The setting couldn’t get much more surreal. I’m standing in 35 degree heat wearing shorts and sandals but the small thatched cottages up ahead seem to be covered in snow and the person greeting me is wrapped up in a thick coat. A huge castle towers in the distance and smoke puffs out from a sparkling steam train even though it is rooted firmly to its place. Next I expect a director to leap out calling ‘cut’ and there is good reason for this because I am in the Wizarding World of Harry Potter, a full-size mock up of the fantasy world from the best-selling books. If you have ever wondered what it is like to walk around the set of a hit movie then this is the place to be.
The Wizarding World is part of Universal Studios’ Islands of Adventure theme park in Orlando and it is no coincidence that it looks exactly like the sets in the movies. Harry Potter creator and author JK Rowling gave strict instructions to Universal’s very own theme park design wizards. She had a hand in everything from the layout to approving the recipe for the park’s signature Butterbeer, a non-alcoholic drink which tastes like cream soda and butterscotch.
Fans of the films and books will be enchanted by the details whilst anyone new to the series will feel like they have been transported back in time to a Dickensian village. The Three Broomsticks restaurant sells traditional British food such as fish and chips and shepherd’s pie. On peering through the windows of the snow-capped cottages, there appear to be cramped dimly-lit shops inside. Much of it is clever visual trickery which theme parks are famous for and on stepping through the doors the shops are in fact bursting with colour.
The merchandise they sell isn’t the typical plush toys and postcards usually found in theme parks. Instead, replicas of famous objects from the films is on offer and if you have got children in tow it can get expensive. In Honeyduke’s sweet emporium you can buy delicacies such as Chocolate Frogs and Fizzing Whizzbees and the Owl post office comes complete with its own stamps and owlery.
The highlight is Ollivanders where, with the help of some special effects, one child inside is ‘selected’ by a magic wand. Guests are then channelled into the gift shop next door where the wands are on sale for $30 each. The cost is surprisingly easier to bear than the queue to get it. Only around 30 people are allowed in Ollivanders at the same time which can lead to waiting well over an hour just to get into the shop.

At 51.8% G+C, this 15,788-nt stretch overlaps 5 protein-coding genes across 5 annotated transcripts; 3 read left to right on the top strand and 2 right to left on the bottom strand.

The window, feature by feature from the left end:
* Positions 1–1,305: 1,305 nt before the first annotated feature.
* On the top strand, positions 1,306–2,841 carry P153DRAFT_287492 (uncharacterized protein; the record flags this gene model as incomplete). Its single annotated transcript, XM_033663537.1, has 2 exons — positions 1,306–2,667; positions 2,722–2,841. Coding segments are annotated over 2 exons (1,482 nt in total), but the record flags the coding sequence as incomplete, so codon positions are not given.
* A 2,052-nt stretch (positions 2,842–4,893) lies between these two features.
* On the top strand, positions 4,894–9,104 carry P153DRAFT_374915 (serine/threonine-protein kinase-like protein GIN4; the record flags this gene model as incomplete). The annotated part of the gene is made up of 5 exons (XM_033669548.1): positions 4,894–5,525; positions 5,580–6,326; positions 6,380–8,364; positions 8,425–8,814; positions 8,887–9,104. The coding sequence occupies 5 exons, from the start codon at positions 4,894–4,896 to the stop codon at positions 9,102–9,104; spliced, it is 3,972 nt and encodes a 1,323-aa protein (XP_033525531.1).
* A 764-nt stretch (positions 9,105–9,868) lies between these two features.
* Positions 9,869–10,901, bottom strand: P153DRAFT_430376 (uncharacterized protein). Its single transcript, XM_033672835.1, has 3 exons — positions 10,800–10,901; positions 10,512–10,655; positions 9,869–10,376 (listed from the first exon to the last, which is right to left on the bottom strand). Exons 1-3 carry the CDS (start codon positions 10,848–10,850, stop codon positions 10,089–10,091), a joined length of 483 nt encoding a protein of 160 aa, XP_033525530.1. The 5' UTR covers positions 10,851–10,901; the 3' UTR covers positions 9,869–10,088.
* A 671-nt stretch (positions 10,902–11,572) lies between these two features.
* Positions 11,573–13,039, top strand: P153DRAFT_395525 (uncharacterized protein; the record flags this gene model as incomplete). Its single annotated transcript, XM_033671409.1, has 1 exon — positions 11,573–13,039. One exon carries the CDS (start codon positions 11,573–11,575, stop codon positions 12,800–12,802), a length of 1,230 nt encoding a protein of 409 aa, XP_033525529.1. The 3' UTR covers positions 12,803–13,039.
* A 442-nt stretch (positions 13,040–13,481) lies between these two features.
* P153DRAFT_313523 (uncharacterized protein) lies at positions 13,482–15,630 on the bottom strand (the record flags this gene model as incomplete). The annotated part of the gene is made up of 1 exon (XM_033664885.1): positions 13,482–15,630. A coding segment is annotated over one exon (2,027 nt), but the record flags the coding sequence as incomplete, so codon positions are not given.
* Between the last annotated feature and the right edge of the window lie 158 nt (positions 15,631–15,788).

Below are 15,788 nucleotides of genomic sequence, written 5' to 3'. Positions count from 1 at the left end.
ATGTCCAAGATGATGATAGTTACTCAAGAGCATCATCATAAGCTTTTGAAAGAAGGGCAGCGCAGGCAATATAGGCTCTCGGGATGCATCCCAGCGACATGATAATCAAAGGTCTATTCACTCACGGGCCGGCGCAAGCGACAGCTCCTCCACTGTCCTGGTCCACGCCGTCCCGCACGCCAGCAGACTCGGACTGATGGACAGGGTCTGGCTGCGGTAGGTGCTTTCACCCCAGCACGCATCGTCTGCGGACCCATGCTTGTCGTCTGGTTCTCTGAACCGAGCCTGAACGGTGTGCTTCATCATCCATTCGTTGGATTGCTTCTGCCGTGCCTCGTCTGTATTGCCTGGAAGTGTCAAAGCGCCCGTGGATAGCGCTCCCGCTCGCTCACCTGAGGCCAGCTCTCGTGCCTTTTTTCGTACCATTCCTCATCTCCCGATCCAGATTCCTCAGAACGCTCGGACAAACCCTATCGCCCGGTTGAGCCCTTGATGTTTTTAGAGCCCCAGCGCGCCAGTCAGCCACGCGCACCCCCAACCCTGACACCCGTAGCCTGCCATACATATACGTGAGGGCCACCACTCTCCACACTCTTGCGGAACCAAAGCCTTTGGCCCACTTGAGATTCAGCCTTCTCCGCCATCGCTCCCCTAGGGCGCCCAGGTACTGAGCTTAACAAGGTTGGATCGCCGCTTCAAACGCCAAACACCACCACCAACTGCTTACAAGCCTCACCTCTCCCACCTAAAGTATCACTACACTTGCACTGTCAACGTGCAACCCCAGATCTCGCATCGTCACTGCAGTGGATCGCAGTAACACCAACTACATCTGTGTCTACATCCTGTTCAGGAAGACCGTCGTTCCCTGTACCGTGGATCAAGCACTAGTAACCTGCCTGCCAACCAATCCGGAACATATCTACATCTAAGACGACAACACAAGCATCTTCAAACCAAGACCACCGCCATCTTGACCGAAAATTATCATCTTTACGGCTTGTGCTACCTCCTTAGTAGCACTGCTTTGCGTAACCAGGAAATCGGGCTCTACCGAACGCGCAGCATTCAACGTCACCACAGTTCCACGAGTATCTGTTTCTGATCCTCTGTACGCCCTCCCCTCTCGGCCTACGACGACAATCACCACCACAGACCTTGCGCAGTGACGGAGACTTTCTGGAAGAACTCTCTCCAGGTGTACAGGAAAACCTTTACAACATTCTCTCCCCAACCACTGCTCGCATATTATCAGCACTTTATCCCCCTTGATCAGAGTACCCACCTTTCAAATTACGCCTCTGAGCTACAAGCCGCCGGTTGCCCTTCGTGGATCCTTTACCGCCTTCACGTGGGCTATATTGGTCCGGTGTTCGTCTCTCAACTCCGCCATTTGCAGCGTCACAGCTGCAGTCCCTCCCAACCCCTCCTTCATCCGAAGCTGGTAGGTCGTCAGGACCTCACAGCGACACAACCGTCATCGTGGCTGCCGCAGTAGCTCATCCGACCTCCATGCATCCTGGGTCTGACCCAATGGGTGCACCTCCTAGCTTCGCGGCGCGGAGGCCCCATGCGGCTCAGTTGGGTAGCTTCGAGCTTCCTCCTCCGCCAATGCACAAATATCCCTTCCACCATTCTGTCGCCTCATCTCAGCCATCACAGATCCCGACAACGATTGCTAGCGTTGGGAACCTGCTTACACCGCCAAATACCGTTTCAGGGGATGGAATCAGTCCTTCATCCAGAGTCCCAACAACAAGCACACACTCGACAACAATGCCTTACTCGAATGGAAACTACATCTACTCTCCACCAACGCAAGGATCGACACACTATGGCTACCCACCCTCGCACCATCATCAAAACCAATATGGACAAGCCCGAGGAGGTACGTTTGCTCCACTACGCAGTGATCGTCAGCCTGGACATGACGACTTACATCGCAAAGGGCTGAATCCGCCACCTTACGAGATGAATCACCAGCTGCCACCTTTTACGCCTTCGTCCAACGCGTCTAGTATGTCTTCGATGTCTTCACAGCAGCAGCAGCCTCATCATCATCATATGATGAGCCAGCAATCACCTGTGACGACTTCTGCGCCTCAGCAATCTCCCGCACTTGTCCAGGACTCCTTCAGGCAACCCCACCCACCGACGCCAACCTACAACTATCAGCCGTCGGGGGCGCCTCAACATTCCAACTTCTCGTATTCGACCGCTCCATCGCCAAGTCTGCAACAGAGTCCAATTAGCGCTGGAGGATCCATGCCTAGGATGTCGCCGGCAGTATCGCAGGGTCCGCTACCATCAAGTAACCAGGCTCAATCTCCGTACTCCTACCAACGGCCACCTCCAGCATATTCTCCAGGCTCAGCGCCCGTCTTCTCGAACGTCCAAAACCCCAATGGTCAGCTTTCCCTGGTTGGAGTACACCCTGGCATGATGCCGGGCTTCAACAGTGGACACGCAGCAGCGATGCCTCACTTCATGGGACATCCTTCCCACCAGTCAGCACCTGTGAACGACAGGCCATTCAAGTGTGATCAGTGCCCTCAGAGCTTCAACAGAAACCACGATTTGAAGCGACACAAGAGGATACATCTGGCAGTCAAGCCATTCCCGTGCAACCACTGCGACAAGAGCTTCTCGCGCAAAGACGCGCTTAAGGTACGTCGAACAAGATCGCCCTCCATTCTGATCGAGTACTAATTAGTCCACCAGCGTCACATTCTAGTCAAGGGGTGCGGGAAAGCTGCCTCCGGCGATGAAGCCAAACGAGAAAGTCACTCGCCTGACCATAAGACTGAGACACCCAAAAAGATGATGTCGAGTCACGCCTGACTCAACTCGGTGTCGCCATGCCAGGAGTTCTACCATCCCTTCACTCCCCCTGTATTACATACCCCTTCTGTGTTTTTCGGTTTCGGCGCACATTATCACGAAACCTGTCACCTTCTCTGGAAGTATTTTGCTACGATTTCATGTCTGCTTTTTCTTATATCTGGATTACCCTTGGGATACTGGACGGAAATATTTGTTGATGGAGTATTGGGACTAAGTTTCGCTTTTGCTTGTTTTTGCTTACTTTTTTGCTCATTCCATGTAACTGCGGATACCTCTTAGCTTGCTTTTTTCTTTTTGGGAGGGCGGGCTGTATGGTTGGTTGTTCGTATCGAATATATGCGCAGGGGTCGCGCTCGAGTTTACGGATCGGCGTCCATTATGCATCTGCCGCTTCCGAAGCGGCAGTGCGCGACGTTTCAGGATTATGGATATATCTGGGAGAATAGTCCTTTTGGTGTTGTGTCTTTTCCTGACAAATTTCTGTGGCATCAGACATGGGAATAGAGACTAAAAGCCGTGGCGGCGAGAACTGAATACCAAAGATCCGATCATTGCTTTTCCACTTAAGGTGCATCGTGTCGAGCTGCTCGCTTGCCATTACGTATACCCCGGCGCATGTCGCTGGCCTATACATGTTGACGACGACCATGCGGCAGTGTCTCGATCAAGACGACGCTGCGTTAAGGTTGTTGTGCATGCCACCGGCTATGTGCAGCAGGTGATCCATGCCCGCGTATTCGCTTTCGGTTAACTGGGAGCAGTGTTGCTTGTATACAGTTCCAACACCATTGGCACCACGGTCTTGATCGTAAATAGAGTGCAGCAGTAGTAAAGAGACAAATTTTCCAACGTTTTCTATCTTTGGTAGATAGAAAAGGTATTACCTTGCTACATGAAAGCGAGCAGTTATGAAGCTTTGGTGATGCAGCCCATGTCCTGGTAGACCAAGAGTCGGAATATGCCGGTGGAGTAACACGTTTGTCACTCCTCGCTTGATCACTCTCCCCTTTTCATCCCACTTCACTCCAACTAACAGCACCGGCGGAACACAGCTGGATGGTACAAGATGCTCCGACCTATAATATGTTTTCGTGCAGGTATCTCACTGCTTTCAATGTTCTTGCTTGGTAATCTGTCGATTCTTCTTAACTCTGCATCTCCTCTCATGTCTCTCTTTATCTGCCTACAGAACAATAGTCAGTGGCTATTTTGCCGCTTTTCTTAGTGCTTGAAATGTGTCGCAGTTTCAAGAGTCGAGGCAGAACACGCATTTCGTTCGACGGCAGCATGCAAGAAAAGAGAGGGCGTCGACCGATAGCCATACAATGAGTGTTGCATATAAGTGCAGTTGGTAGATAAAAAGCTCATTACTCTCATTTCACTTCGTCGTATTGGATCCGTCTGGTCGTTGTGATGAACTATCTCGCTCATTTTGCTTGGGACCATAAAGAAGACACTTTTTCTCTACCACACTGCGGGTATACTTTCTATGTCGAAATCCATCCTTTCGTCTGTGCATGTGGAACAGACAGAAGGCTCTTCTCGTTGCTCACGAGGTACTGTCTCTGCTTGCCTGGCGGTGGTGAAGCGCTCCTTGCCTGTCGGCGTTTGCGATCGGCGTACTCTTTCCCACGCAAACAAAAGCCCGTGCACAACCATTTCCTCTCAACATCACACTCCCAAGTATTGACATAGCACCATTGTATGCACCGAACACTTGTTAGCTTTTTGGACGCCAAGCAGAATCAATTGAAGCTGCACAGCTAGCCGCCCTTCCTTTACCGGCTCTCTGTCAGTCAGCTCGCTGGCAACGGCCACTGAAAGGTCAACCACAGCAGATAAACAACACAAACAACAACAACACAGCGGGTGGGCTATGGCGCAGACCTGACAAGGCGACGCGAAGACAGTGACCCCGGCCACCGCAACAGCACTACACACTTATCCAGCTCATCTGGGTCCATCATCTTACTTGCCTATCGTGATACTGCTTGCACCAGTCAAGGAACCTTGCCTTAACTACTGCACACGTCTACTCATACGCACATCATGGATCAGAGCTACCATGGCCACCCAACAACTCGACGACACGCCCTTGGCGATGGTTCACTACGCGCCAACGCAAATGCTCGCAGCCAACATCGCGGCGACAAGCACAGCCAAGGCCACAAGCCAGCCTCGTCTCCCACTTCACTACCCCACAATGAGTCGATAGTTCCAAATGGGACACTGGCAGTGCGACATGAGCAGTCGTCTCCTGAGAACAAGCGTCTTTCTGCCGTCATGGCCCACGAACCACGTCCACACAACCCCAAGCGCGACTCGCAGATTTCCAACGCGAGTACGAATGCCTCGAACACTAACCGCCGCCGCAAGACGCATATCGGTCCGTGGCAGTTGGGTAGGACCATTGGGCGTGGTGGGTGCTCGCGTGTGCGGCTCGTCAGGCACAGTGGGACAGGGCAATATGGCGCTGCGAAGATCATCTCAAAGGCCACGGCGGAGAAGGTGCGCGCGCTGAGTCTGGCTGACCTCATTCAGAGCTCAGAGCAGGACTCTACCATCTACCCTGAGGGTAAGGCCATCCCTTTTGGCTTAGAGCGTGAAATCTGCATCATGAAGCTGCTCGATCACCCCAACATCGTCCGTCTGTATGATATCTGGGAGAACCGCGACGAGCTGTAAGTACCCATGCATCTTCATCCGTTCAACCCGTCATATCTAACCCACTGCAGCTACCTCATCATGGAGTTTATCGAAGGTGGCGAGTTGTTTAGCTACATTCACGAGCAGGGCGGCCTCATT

One queue that is worth the wait is the one for the Wizarding World’s flagship attraction: Harry Potter and the Forbidden Journey. The ride itself is truly spellbinding but guests get a sense of awe long before it starts moving. Universal anticipated that the ride would attract huge crowds so it packed special effects into the area surrounding the queue.
First the line snakes past talking animated paintings of historic figures from Harry’s school, Hogwarts. They are in fact computer monitors which have an oily sheen and texture to make them look like paintings and the effect is eerily convincing. You then enter the vaulted office of Hogwarts’ headmaster Dumbledore where a spectacular projection makes him come to life in a 3D holographic-like image which miraculously seems to change perspective when viewed from different angles.
The same effect is used to make Harry and his fellow pupils Ron and Hermione appear in a balcony above the queue. They tell guests to join them on an adventure and then cast a spell which makes snow (actually a fine foam) fall from the ceiling. The effects change randomly which is a cunning trick to keep guests occupied when the queue is long and if it is short it means they have to come back to see everything. The queue makes an impressive buildup but the ride lives up to it and then some.
You sit upright in a typical roller coaster-style seat mocked up to look like a church bench which, according to the story, is said to be enchanted.
It has an over-the-shoulder harness as although the ride doesn’t go upside down it moves at angles which none of its rivals can copy. The ride begins with a video of Harry saying that the benches can be a bit “dodgy” but that doesn’t prepare riders for what lies ahead.
Ingeniously, the seats are attached to a robot arm which itself is moving on a roller coaster track hidden under the floor. This allows it to stop in front of huge projection screens and move in synchronisation with the action on them. It gives the impression that you are climbing, swooping and diving with Harry as he flies around the castle on a broomstick.